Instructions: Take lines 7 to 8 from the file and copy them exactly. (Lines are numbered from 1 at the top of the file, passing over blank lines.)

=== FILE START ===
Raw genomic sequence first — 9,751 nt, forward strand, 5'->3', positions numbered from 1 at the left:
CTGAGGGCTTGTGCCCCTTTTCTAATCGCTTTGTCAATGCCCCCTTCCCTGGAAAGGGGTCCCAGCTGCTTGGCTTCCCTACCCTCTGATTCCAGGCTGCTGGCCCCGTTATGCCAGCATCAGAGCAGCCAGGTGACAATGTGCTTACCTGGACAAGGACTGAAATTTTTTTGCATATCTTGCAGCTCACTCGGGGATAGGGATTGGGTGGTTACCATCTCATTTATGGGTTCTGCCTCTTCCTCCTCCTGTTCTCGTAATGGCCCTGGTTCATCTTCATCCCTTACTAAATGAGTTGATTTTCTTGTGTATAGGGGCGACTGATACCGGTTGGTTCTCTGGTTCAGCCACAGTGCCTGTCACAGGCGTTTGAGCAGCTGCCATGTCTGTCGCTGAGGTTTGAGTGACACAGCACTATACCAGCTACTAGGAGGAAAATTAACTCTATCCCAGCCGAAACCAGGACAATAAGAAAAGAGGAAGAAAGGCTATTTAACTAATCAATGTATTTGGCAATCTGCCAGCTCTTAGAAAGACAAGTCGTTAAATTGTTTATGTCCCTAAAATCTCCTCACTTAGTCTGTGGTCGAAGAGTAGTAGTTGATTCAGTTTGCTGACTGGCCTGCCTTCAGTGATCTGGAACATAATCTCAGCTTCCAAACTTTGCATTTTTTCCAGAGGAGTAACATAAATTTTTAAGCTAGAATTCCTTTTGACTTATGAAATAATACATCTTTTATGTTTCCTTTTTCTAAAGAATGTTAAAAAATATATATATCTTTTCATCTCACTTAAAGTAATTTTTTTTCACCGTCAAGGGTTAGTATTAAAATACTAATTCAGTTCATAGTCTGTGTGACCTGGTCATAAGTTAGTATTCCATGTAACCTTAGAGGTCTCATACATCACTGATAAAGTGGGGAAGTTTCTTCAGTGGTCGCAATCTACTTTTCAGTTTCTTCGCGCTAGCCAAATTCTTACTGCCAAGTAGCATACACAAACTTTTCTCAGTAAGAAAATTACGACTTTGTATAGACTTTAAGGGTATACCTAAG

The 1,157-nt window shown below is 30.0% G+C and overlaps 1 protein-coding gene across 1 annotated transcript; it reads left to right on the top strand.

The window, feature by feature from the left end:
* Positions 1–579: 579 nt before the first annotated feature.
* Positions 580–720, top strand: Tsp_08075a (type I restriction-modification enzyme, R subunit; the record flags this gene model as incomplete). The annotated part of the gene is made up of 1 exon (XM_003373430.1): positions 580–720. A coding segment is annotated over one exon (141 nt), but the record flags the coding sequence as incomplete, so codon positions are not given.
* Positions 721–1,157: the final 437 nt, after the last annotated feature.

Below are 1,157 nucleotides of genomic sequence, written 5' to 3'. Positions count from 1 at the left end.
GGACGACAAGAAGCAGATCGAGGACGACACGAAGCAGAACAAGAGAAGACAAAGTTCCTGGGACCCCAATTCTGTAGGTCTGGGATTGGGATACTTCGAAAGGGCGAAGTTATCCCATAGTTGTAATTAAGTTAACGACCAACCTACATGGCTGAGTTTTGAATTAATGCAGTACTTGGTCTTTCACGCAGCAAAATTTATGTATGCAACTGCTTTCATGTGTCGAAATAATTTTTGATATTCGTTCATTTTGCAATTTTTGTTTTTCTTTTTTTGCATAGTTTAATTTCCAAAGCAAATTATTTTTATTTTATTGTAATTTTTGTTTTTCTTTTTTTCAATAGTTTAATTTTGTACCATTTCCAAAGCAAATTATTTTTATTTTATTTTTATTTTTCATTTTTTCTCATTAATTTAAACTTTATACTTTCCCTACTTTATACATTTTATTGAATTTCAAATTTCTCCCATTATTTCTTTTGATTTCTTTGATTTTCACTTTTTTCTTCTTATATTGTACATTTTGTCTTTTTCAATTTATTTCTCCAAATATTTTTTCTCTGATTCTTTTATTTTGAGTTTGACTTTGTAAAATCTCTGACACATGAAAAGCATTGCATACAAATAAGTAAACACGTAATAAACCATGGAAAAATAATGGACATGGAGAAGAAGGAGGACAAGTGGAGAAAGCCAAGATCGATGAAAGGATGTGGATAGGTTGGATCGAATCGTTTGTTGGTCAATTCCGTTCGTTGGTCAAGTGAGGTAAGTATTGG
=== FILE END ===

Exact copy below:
* Positions 721–1,157: the final 437 nt, after the last annotated feature.

Below are 1,157 nucleotides of genomic sequence, written 5' to 3'. Positions count from 1 at the left end.